A buoyant minerals exploration sector spurred on by surging commodity prices has been further boosted by the Federal Government’s decision to extend the Junior Minerals Exploration Incentive scheme for four years.
Announcing the $100 million commitment, Federal Resources Minister Keith Pitt said it would ensure jobs for future generations of miners which may not occur without additional and ongoing exploration activities.
The JMEI encourages investment in small minerals exploration companies involved in greenfield exploration.
WA junior explorers have already benefitted substantially from the JMEI, according to Federal Government figures.
The JMEI has supported 85 junior exploration companies, with more than half of these companies headquartered in WA.
“We need to ensure that we have a continuous investment pipeline for development across regional Australia,” Mr Pitt said.
“The resources sector directly employs more than 260,000 people, with most of these jobs in regional Australia.
“We want to make sure the industry continues to grow and maximises the benefits for all Australians.
“Our successful, stable and secure resources sector is underpinned by our world class junior explorers.
“These companies ensure the ongoing exploration and the discovery of new mineral resources, including critical minerals that positions Australia to drive the global economy of the future.
“Australia can provide the world with secure supply chains and manufacturing opportunities for rare earths and critical minerals that are vital in the production process of our smartphones, batteries, new tech medical appliances and our defence componentry.”
Figures released by the WA Department of Mines, Industry, Regulation and Safety in December last year revealed that mineral exploration in WA in 2019-20 was $1.7 billion, an increase of 17 per cent on the previous year.
Growth in mineral exploration expenditure was mainly due to increased spending on gold (up $110 million) supported by record high prices.
The next largest expenditure increases were for copper (up $66 million), iron ore (up $38 million), and nickel/cobalt (up $32 million). The main targets of mineral exploration in WA were gold (46 per cent), iron ore (21 per cent), copper (13 per cent) and other minerals (9 per cent).
The figures showed that exploration declined in June 2020 because of COVID-19 related restrictions.
WA Chamber of Minerals and Energy chief executive Paul Everingham said the greenfield activities of junior explorers were in many ways an unseen lifeblood of the mining sector.
“The wider public is probably quite familiar with WA’s big and established mining projects — but people likely are not aware of the vital and wide-ranging exploration activities around WA that help pave the way for many of these projects,” Mr Everingham said.
“The work of junior explorers is a major factor in ensuring we currently have and will continue to have a strong pipeline of future projects in WA.
“Gold is just one high-profile commodity that relies heavily on exploration groundwork. WA’s emerging battery materials sector also continues to benefit enormously from exploration undertaken to investigate and uncover new mineral deposits.”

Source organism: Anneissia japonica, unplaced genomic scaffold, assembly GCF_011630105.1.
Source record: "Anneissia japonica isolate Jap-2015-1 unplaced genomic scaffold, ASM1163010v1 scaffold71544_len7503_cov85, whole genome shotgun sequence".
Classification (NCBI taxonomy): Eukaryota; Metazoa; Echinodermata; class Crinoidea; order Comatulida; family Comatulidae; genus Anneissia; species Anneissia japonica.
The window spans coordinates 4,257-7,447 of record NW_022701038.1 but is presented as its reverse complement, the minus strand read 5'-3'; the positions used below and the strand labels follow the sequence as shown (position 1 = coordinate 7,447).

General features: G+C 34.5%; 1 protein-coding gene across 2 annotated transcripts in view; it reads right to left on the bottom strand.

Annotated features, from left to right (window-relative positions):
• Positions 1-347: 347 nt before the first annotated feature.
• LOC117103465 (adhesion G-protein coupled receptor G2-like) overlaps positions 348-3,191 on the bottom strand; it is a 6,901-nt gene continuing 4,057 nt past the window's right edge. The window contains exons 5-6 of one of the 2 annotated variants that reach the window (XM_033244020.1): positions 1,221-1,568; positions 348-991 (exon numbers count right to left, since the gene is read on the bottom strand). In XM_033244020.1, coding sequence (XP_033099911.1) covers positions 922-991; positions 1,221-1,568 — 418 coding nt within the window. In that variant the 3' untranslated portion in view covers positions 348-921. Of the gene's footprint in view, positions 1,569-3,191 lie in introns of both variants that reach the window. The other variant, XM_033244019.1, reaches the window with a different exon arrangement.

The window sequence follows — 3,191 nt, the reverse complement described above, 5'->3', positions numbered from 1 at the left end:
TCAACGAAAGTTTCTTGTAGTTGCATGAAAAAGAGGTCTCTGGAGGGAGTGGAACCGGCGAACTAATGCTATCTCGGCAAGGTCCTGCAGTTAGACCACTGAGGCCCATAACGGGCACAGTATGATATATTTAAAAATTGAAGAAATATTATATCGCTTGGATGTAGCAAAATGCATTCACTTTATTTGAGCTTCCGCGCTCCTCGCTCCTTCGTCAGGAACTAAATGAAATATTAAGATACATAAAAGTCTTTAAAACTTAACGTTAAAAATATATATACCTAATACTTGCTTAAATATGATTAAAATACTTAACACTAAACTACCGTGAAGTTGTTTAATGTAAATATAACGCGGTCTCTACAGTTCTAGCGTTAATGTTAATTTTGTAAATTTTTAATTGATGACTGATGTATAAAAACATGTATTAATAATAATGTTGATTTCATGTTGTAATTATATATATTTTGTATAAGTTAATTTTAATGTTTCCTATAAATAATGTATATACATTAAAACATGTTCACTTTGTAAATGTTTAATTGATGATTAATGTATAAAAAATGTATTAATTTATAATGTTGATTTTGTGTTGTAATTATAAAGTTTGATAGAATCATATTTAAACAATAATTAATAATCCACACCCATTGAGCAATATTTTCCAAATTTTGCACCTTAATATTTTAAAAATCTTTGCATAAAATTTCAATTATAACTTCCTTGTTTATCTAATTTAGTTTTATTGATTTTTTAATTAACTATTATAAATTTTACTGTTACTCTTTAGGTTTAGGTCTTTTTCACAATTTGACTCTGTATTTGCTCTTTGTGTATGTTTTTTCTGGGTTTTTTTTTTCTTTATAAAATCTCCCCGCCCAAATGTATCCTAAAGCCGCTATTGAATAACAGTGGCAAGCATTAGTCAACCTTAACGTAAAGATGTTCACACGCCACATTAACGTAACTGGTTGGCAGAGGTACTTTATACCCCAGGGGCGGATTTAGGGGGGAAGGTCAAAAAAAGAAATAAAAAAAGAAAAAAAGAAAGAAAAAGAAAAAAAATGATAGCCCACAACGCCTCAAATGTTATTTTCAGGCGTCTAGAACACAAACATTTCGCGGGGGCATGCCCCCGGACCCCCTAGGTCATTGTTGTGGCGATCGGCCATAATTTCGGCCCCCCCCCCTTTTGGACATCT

Extension of the JMEI followed the WA Government’s awarding of $6.56 million in co-funding to WA projects through its Exploration Incentive Scheme.
Almost one-third of the successful applicants are searching for battery minerals such as nickel, cobalt, graphite and rare earth elements. Other commodities include gold, silver, copper, diamonds, base metals, and platinum-group metals, Mines Minister Bill Johnston said.
“There has been a number of success stories from mining companies using the EIS, most recently Encounter Resources’ Yeneena copper-cobalt discovery in the Paterson province,” Mr Johnston said.
“The high number of applications is a strong indicator of the continued interest in Western Australia’s resource industry.”
Encounter Resources Managing Director Will Robinson said the EIS program has been important for the company to conduct some early exploration to open new districts, including Yeneena and the Aileron project in the West Arunta.
“These are the sort of things this scheme is absolutely fundamental for to enable use to open up new frontiers,” Mr Robinson said.
“The market is quite variable in supporting some early-stage exploration and it provides an ability to maintain greenfield exploration throughout the cycle.
“There had been underinvestment over a period of time that had led to a dearth of projects for development. That’s why programs like the EIS and the JMEI were put in place and that’s put Australia at the forefront of a greenfield exploration renaissance over the past two to three years.”
A recent analysis covering the first 10 years of the EIS found that it delivered a $31 return for every dollar invested.
Paul House, chief executive of mining-tech company IMDEX said junior miners were a vital component of the resources sector.
Demand for exploration is clear, the challenge was finding and maintaining supply as companies searched for new resources to replace dwindling reserves, he said.
Increasingly, exploration was being conducted in greenfield locations which presented additional challenges, so the JMEI was essential.
“Three areas need to be aligned to close the gap between demand and supply: capital to fund exploration, incentive programs such as the JMEI, and technology to provide the best possible return on investment,” Mr House said.